WWII comedy proves successful

Alice Webster, Student Editor

Many comedians have bemoaned how difficult it is to be funny and unoffensive these days, but writer and director Taika Waititi managed to do both while also playing infamous dictator Adolf Hitler. In his newest film Jojo Rabbit, for which Waititi earned both an Academy award and a BAFTA for best adapted screenplay, Waititi tells the story of Johannes, or Jojo, Betzler, played by Roman Griffin Davis, a young boy in Nazi Germany who idolizes the Nazi party, not fully understanding its meaning. Giving him frequent advice is his imaginary friend Hitler.

The concept of Hitler as Jojo’s imaginary friend was entirely Waititi’s creation; thus, the production team felt he was the only one who could do the role justice. They were certainly right; Waititi’s portrayal of the imaginary Hitler as whiny and codependent paints the dictator in a perfectly unflattering light and his cartoonish and childlike nature means that the audience never forgets that he is just Jojo’s imaginary friend. Waititi’s portrayal of Hitler has another layer to it, as he is of Jewish descent on his mother’s side. Waititi described his acting choices to USA Today by saying, “I had no interest at all in portraying him authentically. I didn’t want him to have the satisfaction of knowing that someone studied him, studied every nuance of his physicality … I don’t think he deserves someone making that much effort.”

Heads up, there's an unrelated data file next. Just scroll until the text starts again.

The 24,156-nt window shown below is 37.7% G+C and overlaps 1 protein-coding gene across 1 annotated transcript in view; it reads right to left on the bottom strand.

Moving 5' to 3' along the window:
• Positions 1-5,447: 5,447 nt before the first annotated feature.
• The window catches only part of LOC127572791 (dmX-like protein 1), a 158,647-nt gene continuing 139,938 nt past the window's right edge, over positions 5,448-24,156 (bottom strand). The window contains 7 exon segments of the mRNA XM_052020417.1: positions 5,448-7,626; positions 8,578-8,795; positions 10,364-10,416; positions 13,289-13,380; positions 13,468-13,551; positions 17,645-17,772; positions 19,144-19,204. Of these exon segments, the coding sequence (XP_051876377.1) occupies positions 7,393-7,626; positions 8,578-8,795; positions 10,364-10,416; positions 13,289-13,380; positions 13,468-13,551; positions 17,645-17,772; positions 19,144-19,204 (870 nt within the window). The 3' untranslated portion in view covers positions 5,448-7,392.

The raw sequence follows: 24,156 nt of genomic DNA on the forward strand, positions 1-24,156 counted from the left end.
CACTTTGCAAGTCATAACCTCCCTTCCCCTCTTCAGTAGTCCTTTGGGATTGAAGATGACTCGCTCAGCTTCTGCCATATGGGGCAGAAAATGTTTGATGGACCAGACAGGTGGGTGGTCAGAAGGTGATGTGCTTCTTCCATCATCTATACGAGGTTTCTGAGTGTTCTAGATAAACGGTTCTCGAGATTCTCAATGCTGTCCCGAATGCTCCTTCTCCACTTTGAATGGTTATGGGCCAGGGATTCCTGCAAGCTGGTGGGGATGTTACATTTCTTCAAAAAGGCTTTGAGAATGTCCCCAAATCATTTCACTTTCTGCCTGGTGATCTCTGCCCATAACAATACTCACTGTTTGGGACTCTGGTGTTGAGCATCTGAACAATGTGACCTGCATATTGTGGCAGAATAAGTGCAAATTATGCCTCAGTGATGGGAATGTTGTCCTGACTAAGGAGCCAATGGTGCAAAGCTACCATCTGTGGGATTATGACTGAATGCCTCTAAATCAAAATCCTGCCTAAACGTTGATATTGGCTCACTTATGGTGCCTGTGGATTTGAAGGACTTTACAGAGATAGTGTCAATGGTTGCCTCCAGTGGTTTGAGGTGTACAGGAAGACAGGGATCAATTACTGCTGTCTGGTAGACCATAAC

Jojo’s boyhood is a key factor in the film, contributing much of its whimsy, including but not limited to Waititi’s Hitler. As a child indoctrinated by an evil regime, Jojo sees things completely in black and white without reason for most of the movie, despite his mother’s attempts to subtly educate him. Only through human interaction and kindness does he eventually grow to understand that the ideology he has blindly followed and the leader he idolized are wrong. Jojo is, for most of the film, not a very likeable character, which makes his eventual growth all the more satisfying.

The supporting cast is just as phenomenal as the leading players, with stars like Rebel Wilson, Alfie Allen, and Sam Rockwell as officials at the Hitler Youth camp Jojo attends, Scarlett Johansson, who expertly plays Jojo’s charismatic mother Rosie Betzler, and rising star Thomasin McKenzie, who plays Elsa, a Jewish girl hidden in the Betzler home who is discovered by Jojo and forces him to challenge his perceptions. Each character adds their own pinch of humor to their scenes.

Overall, the story of Jojo Rabbit is both heartwarming and hysterical. Taika Waititi’s many talents shine in the film and it is certainly deserving of the accolades it has collected.